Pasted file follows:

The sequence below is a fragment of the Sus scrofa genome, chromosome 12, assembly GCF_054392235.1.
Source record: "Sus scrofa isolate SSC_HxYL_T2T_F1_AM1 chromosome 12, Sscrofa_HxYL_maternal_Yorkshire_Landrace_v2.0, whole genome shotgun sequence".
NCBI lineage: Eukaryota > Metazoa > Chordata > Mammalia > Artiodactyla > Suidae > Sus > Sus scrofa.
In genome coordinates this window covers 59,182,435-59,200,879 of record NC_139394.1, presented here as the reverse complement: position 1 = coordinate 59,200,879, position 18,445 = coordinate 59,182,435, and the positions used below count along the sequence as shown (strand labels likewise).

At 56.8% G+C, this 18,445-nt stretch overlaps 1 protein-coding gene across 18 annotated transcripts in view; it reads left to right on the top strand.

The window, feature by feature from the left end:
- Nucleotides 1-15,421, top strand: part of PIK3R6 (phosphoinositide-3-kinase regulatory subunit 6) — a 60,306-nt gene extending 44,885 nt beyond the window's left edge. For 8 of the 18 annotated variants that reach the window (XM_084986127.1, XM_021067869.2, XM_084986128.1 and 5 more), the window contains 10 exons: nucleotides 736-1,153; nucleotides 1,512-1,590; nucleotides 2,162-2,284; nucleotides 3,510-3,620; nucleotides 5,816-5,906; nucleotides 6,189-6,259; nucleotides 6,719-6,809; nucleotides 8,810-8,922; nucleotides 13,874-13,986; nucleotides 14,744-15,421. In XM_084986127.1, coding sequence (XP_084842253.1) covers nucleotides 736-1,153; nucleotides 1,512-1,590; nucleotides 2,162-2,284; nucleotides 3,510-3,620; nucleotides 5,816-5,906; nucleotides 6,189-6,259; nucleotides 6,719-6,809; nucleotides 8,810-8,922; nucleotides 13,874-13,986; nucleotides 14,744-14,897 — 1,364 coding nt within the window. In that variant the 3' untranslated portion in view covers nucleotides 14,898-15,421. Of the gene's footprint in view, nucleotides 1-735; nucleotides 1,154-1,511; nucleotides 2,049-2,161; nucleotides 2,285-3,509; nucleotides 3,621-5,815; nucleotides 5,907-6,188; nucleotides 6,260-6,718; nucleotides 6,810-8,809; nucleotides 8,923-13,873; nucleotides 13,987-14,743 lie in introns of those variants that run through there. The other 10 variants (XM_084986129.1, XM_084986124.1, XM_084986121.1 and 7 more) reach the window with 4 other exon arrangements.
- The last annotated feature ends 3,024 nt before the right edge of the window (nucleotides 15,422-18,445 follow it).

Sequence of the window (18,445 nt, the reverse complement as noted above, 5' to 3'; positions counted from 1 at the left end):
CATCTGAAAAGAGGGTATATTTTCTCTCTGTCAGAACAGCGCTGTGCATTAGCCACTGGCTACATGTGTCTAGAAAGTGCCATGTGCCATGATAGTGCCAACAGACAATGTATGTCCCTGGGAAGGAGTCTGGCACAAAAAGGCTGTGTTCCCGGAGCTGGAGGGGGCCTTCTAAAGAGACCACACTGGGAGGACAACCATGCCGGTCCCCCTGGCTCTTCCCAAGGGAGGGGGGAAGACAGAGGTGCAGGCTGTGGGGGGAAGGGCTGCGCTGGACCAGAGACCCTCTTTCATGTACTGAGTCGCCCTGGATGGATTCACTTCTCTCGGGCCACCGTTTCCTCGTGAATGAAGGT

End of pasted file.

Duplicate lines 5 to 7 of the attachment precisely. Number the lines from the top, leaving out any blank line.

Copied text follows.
At 56.8% G+C, this 18,445-nt stretch overlaps 1 protein-coding gene across 18 annotated transcripts in view; it reads left to right on the top strand.

The window, feature by feature from the left end:
- Nucleotides 1-15,421, top strand: part of PIK3R6 (phosphoinositide-3-kinase regulatory subunit 6) — a 60,306-nt gene extending 44,885 nt beyond the window's left edge. For 8 of the 18 annotated variants that reach the window (XM_084986127.1, XM_021067869.2, XM_084986128.1 and 5 more), the window contains 10 exons: nucleotides 736-1,153; nucleotides 1,512-1,590; nucleotides 2,162-2,284; nucleotides 3,510-3,620; nucleotides 5,816-5,906; nucleotides 6,189-6,259; nucleotides 6,719-6,809; nucleotides 8,810-8,922; nucleotides 13,874-13,986; nucleotides 14,744-15,421. In XM_084986127.1, coding sequence (XP_084842253.1) covers nucleotides 736-1,153; nucleotides 1,512-1,590; nucleotides 2,162-2,284; nucleotides 3,510-3,620; nucleotides 5,816-5,906; nucleotides 6,189-6,259; nucleotides 6,719-6,809; nucleotides 8,810-8,922; nucleotides 13,874-13,986; nucleotides 14,744-14,897 — 1,364 coding nt within the window. In that variant the 3' untranslated portion in view covers nucleotides 14,898-15,421. Of the gene's footprint in view, nucleotides 1-735; nucleotides 1,154-1,511; nucleotides 2,049-2,161; nucleotides 2,285-3,509; nucleotides 3,621-5,815; nucleotides 5,907-6,188; nucleotides 6,260-6,718; nucleotides 6,810-8,809; nucleotides 8,923-13,873; nucleotides 13,987-14,743 lie in introns of those variants that run through there. The other 10 variants (XM_084986129.1, XM_084986124.1, XM_084986121.1 and 7 more) reach the window with 4 other exon arrangements.